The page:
THOMAS managed to get a new Bones Road House and Restaurant up and running only to be slowly garroted by Price who clearly resents the popularity of Thomas’s revived business, which is in direct competition with Price's, especially for local business upon which local businesses depend, especially in the non-tourist winter months.

WHEN THOMAS RE-BOOTED BONES, Price said Thomas’s liquor license had reverted to him and his parents. Logic would indicate that the license went on hold while Thomas re-built. But Price insisted the license had reverted to his family. He went to court and somehow won a judgment against Thomas, a very large judgment which, with the usual attorney's fees, interest and mysterious add-ons, has driven the judgment from $80,000 to $214,842.98. That amount is impossible for Thomas to pay. That amount would be difficult for most Mendo businesses to pay, impossible for Thomas as he rebuilds after that Price-convenient fire put Thomas out of business in 2009.

VIA A THUGGISH LEGAL STRATAGEM called a “Keeper's Levy,” good for eight-hour periods on a day-to-day basis, a posse of deputized till tappers has twice now swooped down on Bones and grabbed all the money in the till, $529 on their initial raid, another $430 the next day. Price is rumored to observe the badged till tappers as they looted his rival’s business in a way that's designed to put Thomas out of business, not recover money owed.

IF THESE “KEEPER'S LEVY” RAIDS on Bones continue on a regular basis, Thomas will be put out of business, which would suit Price just fine. To that end Price's Keeper of the Levy has court-ordered Thomas's books and bank records. Price just might wind up with the guy's shoes and socks.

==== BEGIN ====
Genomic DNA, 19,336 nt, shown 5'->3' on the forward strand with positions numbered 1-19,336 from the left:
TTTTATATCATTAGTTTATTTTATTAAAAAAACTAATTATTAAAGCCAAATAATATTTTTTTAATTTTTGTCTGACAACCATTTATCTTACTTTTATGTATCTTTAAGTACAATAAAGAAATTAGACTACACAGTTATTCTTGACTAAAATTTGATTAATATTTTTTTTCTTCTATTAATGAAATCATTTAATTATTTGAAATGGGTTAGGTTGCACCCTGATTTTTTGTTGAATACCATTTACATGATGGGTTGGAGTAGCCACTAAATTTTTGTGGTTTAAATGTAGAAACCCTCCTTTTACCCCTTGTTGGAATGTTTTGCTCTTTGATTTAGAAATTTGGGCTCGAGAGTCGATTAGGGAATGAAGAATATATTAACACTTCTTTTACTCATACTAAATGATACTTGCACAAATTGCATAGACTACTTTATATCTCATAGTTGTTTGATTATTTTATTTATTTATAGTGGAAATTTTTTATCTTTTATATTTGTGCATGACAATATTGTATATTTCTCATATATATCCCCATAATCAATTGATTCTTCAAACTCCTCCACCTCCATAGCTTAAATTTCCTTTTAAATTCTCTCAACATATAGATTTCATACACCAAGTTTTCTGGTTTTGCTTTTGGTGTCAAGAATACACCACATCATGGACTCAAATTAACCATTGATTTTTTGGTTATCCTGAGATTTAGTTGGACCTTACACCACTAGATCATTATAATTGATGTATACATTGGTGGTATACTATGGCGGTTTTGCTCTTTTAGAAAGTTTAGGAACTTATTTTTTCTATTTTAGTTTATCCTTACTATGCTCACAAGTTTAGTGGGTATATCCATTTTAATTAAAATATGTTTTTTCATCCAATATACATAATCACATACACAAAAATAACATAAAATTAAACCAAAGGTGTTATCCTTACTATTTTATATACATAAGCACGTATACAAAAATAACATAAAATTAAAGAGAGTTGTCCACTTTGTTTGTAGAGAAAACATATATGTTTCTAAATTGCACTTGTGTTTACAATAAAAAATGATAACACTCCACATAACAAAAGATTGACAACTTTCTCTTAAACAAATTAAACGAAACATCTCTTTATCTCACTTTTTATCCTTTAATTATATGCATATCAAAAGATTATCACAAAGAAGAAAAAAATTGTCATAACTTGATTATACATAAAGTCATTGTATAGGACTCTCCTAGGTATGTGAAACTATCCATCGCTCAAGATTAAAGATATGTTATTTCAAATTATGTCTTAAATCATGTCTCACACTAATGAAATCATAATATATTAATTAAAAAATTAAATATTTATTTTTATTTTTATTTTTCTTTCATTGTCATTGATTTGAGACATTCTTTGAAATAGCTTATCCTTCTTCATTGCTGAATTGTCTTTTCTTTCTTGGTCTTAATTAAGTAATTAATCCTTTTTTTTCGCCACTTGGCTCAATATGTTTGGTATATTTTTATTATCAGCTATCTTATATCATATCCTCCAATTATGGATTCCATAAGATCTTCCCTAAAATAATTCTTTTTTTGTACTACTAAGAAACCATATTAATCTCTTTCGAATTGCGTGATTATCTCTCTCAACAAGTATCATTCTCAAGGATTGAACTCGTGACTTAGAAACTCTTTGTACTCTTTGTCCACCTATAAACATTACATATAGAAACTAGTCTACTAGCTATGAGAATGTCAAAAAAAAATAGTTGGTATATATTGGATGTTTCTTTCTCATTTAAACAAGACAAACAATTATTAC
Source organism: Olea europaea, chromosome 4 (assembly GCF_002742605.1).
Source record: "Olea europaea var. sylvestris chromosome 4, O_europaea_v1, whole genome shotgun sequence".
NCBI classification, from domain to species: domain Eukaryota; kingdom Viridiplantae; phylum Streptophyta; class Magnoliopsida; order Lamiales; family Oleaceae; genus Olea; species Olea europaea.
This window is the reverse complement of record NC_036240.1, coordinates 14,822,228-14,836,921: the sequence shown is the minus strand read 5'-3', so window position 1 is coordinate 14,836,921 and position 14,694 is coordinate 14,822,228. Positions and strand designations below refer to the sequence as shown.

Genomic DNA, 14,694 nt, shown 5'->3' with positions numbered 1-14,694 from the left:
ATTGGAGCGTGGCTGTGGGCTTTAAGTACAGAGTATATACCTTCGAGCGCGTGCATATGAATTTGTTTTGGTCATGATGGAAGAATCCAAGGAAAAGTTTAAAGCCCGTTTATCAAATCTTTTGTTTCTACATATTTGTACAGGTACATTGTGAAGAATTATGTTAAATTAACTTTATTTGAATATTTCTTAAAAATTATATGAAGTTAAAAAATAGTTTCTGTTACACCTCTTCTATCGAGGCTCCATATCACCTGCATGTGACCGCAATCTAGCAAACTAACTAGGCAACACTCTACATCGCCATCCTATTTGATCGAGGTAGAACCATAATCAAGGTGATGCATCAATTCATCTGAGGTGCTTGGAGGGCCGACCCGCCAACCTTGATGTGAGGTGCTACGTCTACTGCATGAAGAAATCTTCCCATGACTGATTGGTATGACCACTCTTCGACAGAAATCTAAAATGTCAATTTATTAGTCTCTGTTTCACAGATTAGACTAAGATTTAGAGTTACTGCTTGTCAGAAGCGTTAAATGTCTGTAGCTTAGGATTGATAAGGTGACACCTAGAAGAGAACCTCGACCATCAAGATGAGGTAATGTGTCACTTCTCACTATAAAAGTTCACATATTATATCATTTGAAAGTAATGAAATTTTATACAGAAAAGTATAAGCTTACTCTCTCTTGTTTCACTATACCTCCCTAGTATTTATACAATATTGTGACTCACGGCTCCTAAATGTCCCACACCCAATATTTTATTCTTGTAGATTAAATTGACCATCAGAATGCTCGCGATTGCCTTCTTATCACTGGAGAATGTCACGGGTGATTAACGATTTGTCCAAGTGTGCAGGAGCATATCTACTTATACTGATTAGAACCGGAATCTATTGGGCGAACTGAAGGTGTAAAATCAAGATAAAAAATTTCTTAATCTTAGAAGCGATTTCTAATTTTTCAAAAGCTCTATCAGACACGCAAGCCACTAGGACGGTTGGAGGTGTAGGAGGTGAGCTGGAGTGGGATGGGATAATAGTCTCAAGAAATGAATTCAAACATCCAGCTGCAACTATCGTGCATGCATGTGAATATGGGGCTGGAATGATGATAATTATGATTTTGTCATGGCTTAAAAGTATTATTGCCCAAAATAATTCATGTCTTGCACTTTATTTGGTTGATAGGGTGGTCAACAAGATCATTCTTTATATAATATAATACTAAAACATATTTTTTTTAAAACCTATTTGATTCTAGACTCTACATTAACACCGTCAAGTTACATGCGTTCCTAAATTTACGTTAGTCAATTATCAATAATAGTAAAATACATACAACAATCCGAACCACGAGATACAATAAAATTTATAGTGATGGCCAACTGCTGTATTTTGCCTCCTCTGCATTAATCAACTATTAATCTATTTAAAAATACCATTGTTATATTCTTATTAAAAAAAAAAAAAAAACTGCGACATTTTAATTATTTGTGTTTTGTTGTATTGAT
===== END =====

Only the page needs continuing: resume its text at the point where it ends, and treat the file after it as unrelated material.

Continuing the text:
QUOTE OF THE DAY: “THE BOOK OF MORMON. The book seems to be merely a prosy detail of imaginary history, with the Old Testament for a model; followed by a tedious plagiarism of the New Testament. The author labored to give his words and phrases that quaint, old-fashioned sound and structure of our King James's translation of the Scriptures; and the result is a mongrel — half modern glibness, and half ancient simplicity and gravity. The latter is awkward and constrained; the former natural, but grotesque by the contrast. Whenever he found his speech growing too modern — which was about every sentence or two — he ladled in a few such Scriptural phrases as ‘…exceeding sore,’ and ‘…it came to pass,’ etc., and made things satisfactory again. 'And it came to pass' was his pet. If he had left that out, his Bible would have been only a pamphlet.” (— Mark Twain)

FRIDAY'S LA TIMES editorialized that Arcata's panhandling ordinance, enacted in 2010, “…is too broad and too punitive, emblematic of the excesses that many municipalities succumb to in confronting the unsightly but all too human problems associated with panhandling.” Like LA is in a position to lecture anyone on civic strategies.